Amazon is being sued for allegedly violating three infamous patents for online shopping processes that were granted to e-commerce software company Open Market in 1998.
The lawsuit is revealed in Amazon's latest financial filing with the US Securities and Exchange Commission, which also notes a separate lawsuit, filed in July 2003, for alleged violation of another other e-commerce technology.
The Open Market 'shopping cart' patents were heavily criticised when they were granted, both because of claims from other companies such as NetMarket that they had demonstrated the techniques previously and because of general controversy as to whether business processes could be patented at all. Many observers feared that the Open Market patents could be used to close down e-commerce sites unable or unwilling to pay licence fees.
Just one year later Amazon also came under heavy fire for its own 'One-click' patent, which sparked a boycott of Amazon.com and prompted so many letters of complaint that chief executive Jeff Bezos was prompted to write an open letter calling for patent reform -- but not before launching an unsuccessful action against barnesandnoble.com.
Open Market was bought in 2001 by Divine Inc., an enterprise application integration tools and services vendor, which subsequently went bankrupt. The assets of Divine were bought in May 2003 by investment firm Saratoga Partners, which then sold on most of the assets. This included the Open Market intellectual property, which was bought by Soverain Software -- an e-commerce software company. It is Soverain Software that is now taking Amazon to court over the 'shopping cart' patent.
Amazon says it is now being pursued by Soverain over patent number 5,708,780 for Internet Server Access Control and Monitoring Systems. This is also known as the "session identifier patent," and not only lets online retailers analyse how users browse through content on a Web site, but also can be used to limit access to specific content, including subscriptions or account information. The patent does not cover cookies but could affect other methods of tracking customers, including digital certificates.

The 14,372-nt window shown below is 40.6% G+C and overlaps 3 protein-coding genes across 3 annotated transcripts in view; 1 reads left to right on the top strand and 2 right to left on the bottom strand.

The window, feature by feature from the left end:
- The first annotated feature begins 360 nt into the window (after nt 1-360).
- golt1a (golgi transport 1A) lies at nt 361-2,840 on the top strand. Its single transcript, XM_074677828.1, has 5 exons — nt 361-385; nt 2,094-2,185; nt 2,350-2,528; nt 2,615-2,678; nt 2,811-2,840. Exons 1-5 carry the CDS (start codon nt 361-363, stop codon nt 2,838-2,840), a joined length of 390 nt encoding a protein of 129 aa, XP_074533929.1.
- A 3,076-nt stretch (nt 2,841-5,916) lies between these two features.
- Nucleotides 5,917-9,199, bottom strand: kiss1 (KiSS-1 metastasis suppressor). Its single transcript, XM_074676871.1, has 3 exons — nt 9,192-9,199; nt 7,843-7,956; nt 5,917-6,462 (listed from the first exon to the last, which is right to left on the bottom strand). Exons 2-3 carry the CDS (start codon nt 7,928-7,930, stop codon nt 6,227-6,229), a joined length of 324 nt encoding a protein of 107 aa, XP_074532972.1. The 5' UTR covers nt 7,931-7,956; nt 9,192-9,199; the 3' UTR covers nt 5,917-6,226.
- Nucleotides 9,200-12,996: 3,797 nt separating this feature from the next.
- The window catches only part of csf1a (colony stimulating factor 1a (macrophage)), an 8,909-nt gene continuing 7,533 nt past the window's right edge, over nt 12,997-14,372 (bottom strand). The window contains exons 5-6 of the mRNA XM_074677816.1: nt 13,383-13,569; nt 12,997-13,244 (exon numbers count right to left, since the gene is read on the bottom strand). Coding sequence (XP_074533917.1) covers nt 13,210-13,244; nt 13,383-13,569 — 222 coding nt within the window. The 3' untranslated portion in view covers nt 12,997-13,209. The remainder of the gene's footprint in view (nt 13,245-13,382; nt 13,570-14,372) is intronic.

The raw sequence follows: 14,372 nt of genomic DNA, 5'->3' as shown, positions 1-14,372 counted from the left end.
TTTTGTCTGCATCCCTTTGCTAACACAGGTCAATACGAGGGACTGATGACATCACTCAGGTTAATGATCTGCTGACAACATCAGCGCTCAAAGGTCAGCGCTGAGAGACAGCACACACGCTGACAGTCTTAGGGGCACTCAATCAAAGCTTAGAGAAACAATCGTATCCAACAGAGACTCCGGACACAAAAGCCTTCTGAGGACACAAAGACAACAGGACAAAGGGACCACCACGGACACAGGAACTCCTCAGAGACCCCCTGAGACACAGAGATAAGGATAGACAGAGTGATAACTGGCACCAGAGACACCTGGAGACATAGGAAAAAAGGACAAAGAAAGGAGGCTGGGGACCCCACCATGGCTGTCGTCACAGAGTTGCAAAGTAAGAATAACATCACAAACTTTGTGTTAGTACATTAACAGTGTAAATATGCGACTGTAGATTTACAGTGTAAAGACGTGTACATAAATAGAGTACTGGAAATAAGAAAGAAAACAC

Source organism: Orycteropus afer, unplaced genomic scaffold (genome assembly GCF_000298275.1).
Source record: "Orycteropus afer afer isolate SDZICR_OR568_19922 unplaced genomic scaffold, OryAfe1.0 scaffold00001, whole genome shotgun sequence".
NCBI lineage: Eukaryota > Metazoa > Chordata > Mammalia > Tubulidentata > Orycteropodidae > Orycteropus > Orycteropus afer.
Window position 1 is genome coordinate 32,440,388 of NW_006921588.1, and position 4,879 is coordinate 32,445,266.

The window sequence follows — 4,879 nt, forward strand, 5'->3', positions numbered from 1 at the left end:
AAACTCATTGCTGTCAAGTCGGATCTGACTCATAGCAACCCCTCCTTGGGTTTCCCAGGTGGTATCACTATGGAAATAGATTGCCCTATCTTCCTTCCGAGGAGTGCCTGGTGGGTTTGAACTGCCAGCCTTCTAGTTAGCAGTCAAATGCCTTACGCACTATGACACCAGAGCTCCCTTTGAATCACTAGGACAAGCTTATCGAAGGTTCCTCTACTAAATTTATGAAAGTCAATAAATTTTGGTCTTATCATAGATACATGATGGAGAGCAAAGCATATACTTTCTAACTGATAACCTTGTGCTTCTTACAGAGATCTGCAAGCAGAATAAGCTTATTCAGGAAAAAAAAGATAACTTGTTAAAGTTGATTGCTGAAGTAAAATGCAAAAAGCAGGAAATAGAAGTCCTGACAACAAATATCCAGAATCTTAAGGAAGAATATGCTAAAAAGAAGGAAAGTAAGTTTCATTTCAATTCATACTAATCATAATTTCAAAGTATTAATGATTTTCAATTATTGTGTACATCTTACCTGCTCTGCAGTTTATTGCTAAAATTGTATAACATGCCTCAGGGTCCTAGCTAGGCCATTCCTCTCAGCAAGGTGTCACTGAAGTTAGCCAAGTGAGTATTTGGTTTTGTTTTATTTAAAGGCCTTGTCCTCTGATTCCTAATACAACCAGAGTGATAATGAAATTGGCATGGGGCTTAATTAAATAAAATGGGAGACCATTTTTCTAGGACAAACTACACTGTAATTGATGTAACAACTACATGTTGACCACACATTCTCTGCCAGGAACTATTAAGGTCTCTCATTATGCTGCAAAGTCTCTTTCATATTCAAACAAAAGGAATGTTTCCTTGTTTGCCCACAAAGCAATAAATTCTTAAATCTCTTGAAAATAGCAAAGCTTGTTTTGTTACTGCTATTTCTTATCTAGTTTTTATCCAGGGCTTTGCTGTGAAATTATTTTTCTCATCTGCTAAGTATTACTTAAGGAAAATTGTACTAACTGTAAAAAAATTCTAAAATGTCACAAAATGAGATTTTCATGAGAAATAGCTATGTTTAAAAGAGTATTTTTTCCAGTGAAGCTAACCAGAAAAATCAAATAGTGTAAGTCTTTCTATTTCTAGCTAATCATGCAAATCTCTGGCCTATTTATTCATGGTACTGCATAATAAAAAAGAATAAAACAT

Amazon also faces action for patent numbers 5,909,492 and 5,715,314, which cover network sales systems. These won infamy in 1998 as the "shopping cart" patents, which cover processes that allow buyers to accumulate items before checking out of a Web storefront, how payment and purchase data is passed through a URL, and the use of "digital offers" for purchasing on the Web, via email, CD-ROM, or even broadcast media.
Soverain Software is seeking injunctive relief, said Amazon in its filing, together with damages that would equate to a "reasonable royalty". The Soverain Software lawsuit is seeking triple damages for "alleged willful infringement".
Amazon said in its filing that it "disputes the allegations of wrongdoing and intend to vigorously defend ourselves" against the Soverain lawsuit and against the July 2003 lawsuit filed by Pinpoint Inc., which covers personalisation technologies.
When Open Market won the patents, it claimed their reach was extremely broad, covering much of the software in common use for Internet shopping and credit card payments.
That includes software implementing the emerging Secure Electronic Transactions (SET) protocol for Internet credit card purchases; other forms of instant Internet payments including sending a credit card number over the Internet using Secure Sockets Layer (SSL) encryption; any application that uses a "shopping cart" to collect multiple purchases from a Web storefront; and even "session identifiers", which allow Web merchants to track how visitors move through their sites.
The patents allow such broad coverage because the US Patent and Trademark Office issues patents based not on specific technical implementations, but on broad categories, including "secure, real-time payment using credit and debit cards over the Internet," Open Market spokeswoman Beth Winkowski said at the time the patents were first granted.
Open Market's chief executive at the time, Gary Eichhorn, said the company intended to make its patents widely available, but he did not specify licensing terms or indicate its licensing philosophy. No licences were ever widely offered.
Amazon did not immediately respond to request for comment.